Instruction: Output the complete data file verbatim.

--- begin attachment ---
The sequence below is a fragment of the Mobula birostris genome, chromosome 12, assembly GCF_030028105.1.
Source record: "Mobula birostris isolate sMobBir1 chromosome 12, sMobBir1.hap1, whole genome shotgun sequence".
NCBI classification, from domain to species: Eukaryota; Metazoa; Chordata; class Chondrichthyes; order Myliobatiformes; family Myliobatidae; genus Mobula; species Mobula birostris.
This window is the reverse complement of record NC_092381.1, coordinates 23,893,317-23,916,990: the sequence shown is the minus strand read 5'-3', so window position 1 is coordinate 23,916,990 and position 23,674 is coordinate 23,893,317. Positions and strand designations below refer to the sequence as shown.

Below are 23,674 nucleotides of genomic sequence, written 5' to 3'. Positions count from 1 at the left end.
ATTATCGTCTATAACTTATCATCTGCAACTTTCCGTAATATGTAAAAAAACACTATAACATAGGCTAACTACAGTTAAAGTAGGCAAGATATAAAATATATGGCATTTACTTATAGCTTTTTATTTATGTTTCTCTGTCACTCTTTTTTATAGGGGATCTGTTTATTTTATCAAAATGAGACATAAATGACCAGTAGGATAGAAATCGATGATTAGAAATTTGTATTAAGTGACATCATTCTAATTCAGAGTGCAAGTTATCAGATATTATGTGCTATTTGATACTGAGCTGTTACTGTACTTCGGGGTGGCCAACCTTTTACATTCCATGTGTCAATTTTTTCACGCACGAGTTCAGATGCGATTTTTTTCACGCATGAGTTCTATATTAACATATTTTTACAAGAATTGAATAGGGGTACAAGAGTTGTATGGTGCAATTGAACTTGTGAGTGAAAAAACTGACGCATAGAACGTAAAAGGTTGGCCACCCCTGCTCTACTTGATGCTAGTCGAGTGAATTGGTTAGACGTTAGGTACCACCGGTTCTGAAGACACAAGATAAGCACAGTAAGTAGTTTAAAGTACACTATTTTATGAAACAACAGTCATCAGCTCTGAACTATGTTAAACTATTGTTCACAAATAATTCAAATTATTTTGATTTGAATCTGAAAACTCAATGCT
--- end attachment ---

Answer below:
The sequence below is a fragment of the Mobula birostris genome, chromosome 12, assembly GCF_030028105.1.
Source record: "Mobula birostris isolate sMobBir1 chromosome 12, sMobBir1.hap1, whole genome shotgun sequence".
NCBI classification, from domain to species: Eukaryota; Metazoa; Chordata; class Chondrichthyes; order Myliobatiformes; family Myliobatidae; genus Mobula; species Mobula birostris.
This window is the reverse complement of record NC_092381.1, coordinates 23,893,317-23,916,990: the sequence shown is the minus strand read 5'-3', so window position 1 is coordinate 23,916,990 and position 23,674 is coordinate 23,893,317. Positions and strand designations below refer to the sequence as shown.

Below are 23,674 nucleotides of genomic sequence, written 5' to 3'. Positions count from 1 at the left end.
ATTATCGTCTATAACTTATCATCTGCAACTTTCCGTAATATGTAAAAAAACACTATAACATAGGCTAACTACAGTTAAAGTAGGCAAGATATAAAATATATGGCATTTACTTATAGCTTTTTATTTATGTTTCTCTGTCACTCTTTTTTATAGGGGATCTGTTTATTTTATCAAAATGAGACATAAATGACCAGTAGGATAGAAATCGATGATTAGAAATTTGTATTAAGTGACATCATTCTAATTCAGAGTGCAAGTTATCAGATATTATGTGCTATTTGATACTGAGCTGTTACTGTACTTCGGGGTGGCCAACCTTTTACATTCCATGTGTCAATTTTTTCACGCACGAGTTCAGATGCGATTTTTTTCACGCATGAGTTCTATATTAACATATTTTTACAAGAATTGAATAGGGGTACAAGAGTTGTATGGTGCAATTGAACTTGTGAGTGAAAAAACTGACGCATAGAACGTAAAAGGTTGGCCACCCCTGCTCTACTTGATGCTAGTCGAGTGAATTGGTTAGACGTTAGGTACCACCGGTTCTGAAGACACAAGATAAGCACAGTAAGTAGTTTAAAGTACACTATTTTATGAAACAACAGTCATCAGCTCTGAACTATGTTAAACTATTGTTCACAAATAATTCAAATTATTTTGATTTGAATCTGAAAACTCAATGCT